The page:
Autumn 1880. St. Petersburg society is talking about an unprecedented event: the exhibition of just one painting. Never before has this happened in Russia, and the line of people outside building of the Imperial Society for the Encouragement of Arts stretches around several blocks.
Everyone wants to get a glimpse of the new picturesque seascape Moonlit Night on the Dnieper, for which Grand Duke Konstantin Romanov paid a fabulous amount even before it was finished. Meanwhile, its creator, Arkhip Kuindzhi, adopts a marketing ploy: he covers all the windows in the room with curtains and displays the picture in the dark, directing a single ray of electric light at it. The effect is staggering. Viewers do not believe that such a "phosphoric" glow of moonlight on the water surface can be achieved with ordinary paints.
Kuindzhi is labelled a hoaxer and accused of using hidden lighting. But there is no backlight, of course. “The illusion of light was his god, and no artist could equal in achieving this painting miracle,” said fellow Russian artist Ilya Repin about his colleague. This incredible sense of color won Kuindzhi a place in the history of art as one of the main experimenters of the 19th century.
Kuindzhi painted his most celebrated work shortly after parting company with the Itinerants (a group of realist artists who opposed Academism in art). And he managed to sell it to the grand duke even before completing the canvas: writer Ivan Turgenev was so enraptured by the work that he persuaded the duke to buy it. The latter even took it with him on trips: Night was exhibited for several days at the Sedelmeyer Gallery in Paris. There are several versions of the picture, made by the artist when he realized the extent of his own popularity.
The Birch Grove was painted a year before Moonlit Night on the Dnieper, but already fully demonstrates Kuindzhi’s main stylistic principle of spectacular chiaroscuro. That was when the public began to suspect the use of optical tricks, which provoked a scandal.
Kuindzhi regularly visited Valaam Island in Karelia, a popular place for St. Petersburg landscape painters. Bought by the collector and founder of the Tretyakov Gallery, Pavel Tretyakov, this picture marks the start of his fame as a serious artist. The style of the Itinerants is clearly traceable — the deliberate realism was very much admired by contemporaries.
The artist worked on this painting for a total of 23 years. And 20 of them he spent in voluntary seclusion, during which time Kuindzhi did not show his works to anyone, even friends and family. It is not known for certain what caused him to “fall silent” at the peak of his fame, but many believed then that he was fatigued by the constant hype and criticism. The “Evenings in Ukraine” exhibition plus three other paintings broke the “silence”.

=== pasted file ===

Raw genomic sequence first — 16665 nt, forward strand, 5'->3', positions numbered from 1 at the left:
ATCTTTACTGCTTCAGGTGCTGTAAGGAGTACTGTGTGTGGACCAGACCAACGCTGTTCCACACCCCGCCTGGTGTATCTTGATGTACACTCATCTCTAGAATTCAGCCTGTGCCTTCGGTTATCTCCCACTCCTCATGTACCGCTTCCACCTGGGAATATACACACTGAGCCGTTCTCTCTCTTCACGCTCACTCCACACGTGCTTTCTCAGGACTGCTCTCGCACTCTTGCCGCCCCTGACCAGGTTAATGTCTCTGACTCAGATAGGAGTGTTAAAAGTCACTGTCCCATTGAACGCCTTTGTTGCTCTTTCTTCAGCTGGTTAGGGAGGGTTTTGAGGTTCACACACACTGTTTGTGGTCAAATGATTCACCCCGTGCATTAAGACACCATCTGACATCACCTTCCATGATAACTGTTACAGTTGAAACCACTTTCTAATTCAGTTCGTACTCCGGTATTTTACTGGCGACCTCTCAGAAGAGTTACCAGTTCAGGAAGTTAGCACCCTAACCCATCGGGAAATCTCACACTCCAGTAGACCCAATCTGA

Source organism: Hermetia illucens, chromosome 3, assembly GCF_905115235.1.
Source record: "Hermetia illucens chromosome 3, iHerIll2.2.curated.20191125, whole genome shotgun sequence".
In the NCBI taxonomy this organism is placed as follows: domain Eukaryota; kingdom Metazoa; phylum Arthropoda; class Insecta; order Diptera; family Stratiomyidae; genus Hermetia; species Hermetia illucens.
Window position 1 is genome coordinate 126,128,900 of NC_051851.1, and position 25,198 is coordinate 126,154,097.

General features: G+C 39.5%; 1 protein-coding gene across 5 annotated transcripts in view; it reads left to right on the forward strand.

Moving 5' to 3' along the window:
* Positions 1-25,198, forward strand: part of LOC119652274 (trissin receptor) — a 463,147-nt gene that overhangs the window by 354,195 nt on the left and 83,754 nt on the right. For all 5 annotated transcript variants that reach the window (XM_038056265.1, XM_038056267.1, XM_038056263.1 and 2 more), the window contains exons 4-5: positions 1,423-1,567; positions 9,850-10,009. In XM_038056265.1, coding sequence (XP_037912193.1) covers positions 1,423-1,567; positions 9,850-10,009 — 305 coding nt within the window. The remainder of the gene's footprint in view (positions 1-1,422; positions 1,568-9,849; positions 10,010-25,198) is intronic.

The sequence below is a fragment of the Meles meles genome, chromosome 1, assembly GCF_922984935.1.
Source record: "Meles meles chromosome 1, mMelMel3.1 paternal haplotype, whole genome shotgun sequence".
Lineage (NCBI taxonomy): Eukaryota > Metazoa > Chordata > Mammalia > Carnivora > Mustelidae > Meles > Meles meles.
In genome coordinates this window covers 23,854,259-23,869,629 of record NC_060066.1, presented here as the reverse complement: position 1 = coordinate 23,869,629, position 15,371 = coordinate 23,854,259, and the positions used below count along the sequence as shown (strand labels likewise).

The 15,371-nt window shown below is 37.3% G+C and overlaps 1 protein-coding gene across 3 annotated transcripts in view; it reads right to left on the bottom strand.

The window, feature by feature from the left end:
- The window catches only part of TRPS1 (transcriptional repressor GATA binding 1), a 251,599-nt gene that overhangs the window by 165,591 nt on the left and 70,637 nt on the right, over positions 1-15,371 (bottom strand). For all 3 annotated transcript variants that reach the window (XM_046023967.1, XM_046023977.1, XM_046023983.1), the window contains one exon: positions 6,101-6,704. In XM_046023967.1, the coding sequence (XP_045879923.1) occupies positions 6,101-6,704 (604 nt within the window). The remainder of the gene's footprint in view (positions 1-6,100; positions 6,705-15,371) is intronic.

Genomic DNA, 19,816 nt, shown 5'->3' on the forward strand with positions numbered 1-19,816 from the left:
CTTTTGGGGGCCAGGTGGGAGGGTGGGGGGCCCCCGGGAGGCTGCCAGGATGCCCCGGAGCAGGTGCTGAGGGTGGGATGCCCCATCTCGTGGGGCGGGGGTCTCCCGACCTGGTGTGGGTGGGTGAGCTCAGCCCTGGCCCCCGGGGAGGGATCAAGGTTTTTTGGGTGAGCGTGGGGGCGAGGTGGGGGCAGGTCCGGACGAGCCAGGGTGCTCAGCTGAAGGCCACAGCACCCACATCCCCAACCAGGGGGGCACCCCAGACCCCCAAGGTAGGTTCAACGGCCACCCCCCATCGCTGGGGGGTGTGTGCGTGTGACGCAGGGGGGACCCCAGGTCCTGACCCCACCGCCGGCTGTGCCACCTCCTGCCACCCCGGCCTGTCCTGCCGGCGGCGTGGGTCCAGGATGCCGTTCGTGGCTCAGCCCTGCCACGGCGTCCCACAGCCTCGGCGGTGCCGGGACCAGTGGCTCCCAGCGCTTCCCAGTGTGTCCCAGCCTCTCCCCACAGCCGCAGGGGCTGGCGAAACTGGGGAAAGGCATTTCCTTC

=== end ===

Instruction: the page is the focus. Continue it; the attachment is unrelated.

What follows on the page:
Kuindzhi is closely associated with Crimea, the subject of dozens of his works. It was here that the future artist came as a young man, having decided to take his passion for drawing further: he was recommended as a student to the famous seascape painter Ivan Aivazovsky, who lived in Crimean coastal town of Feodosia. True, the great Aivazovsky could not spare the time, but he gave Kuindzhi a letter of recommendation. Already a big-name artist, Kuindzhi painted the “immersive, meditative” Sea. Crimea, in which the Crimean shoreline is dappled in rich hues.
Another of his Crimean landscapes is dedicated to Ai-Petri, a mountain ridge near Yalta and one of the symbols of the peninsula. In 2019, this painting was stolen from the Tretyakov Gallery in broad daylight in full view of dozens of visitors. A man in overalls simply went up to the canvas, took it off the wall, removed it from the frame and walked out with it. It was the thief’s composure that fooled everyone: people genuinely believed he was a museum employee. He was detained the next day, and the painting was returned to the museum.
This was among the four paintings that Kuindzhi decided to show after his “silent” period. It is perhaps the master painter’s most philosophical and mysterious work, and the only one on a biblical theme. But, as in all his oeuvre, it is not the subject, but the light and color that take center stage. Through it, without the need for intricate details, the artist reveals the drama of the situation. Bathed in moonlight, the figure of Christ is snatched out of the darkness, an effect that strongly resembles Moonlit Night on the Dnieper.
The vivid, temperamental contrast of the storm clouds with the peace and tranquillity of the meadow accurately conveys the light atmosphere that follows a downpour.
Art critics remark that his landscapes evoke almost sound and sensory associations in the viewer: be it a light morning wind, wet grass or the rarefied air after a thunderstorm.
One of Kuindzhi’s last great works. According to critics, the artist comes across in this picture as a pagan sun worshipper. The canvas had a complicated fate: it was repeatedly resold before ending up at the Metropolitan Museum of Art in New York.
If using any of Russia Beyond's content, partly or in full, always provide an active hyperlink to the original material.
to our newsletter!
Get the week's best stories straight to your inbox